Alphabet Shares Fall After Earnings Miss on Mobile Costs

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  • Traffic Acquisition Costs rise as more searches go mobile
  • Internet giant's `Other Bets' unit more than doubles revenue

Google’s Key Ad Metric Stumbles

Even Google isn’t immune to technological change. That was the lesson from the search giant’s quarterly results, sparking the biggest decline in the shares for eight months.

Ruth Porat, chief financial officer of Google parent Alphabet Inc., said late Thursday that profit margins could be pressured by higher mobile phone use and growth in automated ads.

More smartphones mean Google gets its services in front of more eyes. Over 1 billion people now access its Chrome web browser each month on mobile devices. But the company has to pay more to partners to reach users on their phones. That’s also the case as more customers use a fast-growing technology known as programmatic advertising.

"Certain costs associated with revenue are going up given secular trends in the market," Porat said on a call discussing the company’s first-quarter results with analysts. The result is more revenue, "but at a lower margin," she added.

The shares fell 5.9 percent to $733.71 at 1:23 p.m. Friday, the biggest intraday decline since Aug. 24, according to data compiled by Bloomberg. They had risen 44 percent over the past year before Friday’s decline.

Earnings, before certain items, were $7.50 a share, the company said in a statement. That was below analysts’ average projection of $7.96, according to data compiled by Bloomberg. Revenue, excluding payments to distribution partners, rose 18 percent to $16.47 billion, just missing analysts’ forecasts of $16.59 billion.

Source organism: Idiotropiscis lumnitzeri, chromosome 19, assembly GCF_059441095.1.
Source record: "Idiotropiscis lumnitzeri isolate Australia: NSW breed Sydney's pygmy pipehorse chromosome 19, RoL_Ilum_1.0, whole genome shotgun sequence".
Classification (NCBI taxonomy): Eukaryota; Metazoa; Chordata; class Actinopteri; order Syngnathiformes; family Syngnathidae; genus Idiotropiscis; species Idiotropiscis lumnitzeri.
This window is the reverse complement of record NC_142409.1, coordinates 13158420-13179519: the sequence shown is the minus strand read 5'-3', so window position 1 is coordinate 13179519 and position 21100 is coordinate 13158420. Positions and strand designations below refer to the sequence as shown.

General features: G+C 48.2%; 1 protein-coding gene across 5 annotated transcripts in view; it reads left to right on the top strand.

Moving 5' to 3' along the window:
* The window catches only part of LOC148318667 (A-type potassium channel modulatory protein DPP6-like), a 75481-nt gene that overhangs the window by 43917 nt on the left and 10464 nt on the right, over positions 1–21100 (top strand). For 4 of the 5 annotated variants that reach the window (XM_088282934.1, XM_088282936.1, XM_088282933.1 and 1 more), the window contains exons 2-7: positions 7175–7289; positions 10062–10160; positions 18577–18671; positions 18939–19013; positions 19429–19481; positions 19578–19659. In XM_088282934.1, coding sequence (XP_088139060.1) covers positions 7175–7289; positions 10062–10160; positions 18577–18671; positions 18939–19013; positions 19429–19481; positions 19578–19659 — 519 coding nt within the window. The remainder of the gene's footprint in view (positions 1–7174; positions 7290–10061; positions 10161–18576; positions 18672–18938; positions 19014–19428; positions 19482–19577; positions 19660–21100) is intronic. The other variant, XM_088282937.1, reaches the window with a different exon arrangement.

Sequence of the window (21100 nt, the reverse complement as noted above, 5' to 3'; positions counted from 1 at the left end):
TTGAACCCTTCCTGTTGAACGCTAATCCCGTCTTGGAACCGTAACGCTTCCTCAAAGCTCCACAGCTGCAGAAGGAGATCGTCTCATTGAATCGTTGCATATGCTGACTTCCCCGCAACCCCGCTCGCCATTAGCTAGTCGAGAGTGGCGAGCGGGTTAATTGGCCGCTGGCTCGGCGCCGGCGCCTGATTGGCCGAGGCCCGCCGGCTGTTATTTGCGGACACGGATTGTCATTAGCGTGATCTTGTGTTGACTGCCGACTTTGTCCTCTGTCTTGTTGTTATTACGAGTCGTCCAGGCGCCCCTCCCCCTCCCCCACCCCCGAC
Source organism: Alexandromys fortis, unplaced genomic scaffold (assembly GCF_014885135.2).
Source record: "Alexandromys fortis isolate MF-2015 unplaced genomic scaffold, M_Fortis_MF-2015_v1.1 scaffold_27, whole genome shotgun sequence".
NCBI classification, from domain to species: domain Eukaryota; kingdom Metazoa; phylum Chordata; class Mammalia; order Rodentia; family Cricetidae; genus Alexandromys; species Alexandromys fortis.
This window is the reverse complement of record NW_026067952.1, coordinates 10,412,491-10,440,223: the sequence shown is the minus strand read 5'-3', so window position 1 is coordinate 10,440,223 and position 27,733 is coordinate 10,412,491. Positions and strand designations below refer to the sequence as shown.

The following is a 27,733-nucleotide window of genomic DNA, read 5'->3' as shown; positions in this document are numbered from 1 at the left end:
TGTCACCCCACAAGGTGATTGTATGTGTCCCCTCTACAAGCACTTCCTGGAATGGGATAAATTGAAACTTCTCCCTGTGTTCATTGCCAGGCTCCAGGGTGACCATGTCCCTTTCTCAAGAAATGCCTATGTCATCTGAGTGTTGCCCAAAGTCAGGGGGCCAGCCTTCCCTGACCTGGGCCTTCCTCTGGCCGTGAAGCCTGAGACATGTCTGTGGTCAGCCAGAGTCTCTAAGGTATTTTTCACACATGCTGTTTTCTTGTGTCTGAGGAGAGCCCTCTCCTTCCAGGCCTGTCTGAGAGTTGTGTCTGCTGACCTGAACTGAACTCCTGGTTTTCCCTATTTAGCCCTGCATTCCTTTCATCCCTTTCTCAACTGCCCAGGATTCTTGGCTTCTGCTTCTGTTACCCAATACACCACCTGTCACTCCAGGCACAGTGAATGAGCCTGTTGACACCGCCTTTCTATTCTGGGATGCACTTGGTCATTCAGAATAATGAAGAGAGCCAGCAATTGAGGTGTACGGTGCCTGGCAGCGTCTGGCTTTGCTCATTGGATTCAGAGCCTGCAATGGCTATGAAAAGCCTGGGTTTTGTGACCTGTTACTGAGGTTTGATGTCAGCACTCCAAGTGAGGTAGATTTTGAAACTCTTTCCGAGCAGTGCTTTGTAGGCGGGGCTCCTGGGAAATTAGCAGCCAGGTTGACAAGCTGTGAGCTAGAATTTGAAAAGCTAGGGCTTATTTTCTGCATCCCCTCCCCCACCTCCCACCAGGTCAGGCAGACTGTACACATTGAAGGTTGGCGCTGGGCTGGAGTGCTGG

Traffic acquisition costs, or TAC, paid to distribution partners in the first quarter jumped 33 percent to $1.22 billion, versus a year earlier. That compares with a 20 percent increase in revenue generated from Google’s own websites. 

For the company’s Network business, which runs ads for other websites, TAC rose 5.7 percent to $2.57 billion, driven by programmatic advertising. That compares to a 3.2 percent increase in Network ad revenue.

“The TAC rate is higher on mobile,” Porat said. “Mobile’s growing at a faster rate so what you’re seeing here is a mix shift. Trends driving revenue are accompanied by greater required investment in our ecosystem to support that revenue growth.”

That didn’t sit well with analysts, who have mostly excluded TAC from their estimates in recent years. "Rising TAC, particularly mobile TAC, is a structural issue and could become more material," Ben Schachter, an analyst at Macquarie, wrote in a note to investors Friday.

First-quarter results were also dented by an unusual $213 million loss from the company’s "Other income" line, which included losses recorded on some investments and the impact of currency fluctuations.

Other Bets

There was better news from Alphabet’s Other Bets division, which include its Fiber Internet service, Verily health-care and Nest smart-home companies.

As Google’s ad businesses have expanded, growth has slowed, and the company has sought to make up for that by turning to these new businesses, along with subscriptions and cloud computing services. Last year, Google reorganized into the Alphabet holding company to help it create and build new ideas. So far, growth in further-afield bets have failed to offset the deceleration in advertising growth.

First-quarter sales from Other Bets more than doubled to $166 million. Operating losses excluding equity compensation, widened at a much slower rate, coming in at $657 million compared with $516 million a year earlier.

These big bets, and new core businesses like cloud, will probably lead to more capital expenditure, Porat has said. To compensate. she’s putting in place more cost controls to make Google’s existing money-making businesses more efficient. She’ll also need to offset margin pressure from the new businesses, which will probably be less profitable than search.

"Within Google, we are focused on managing the expenses we can actually control," Porat said.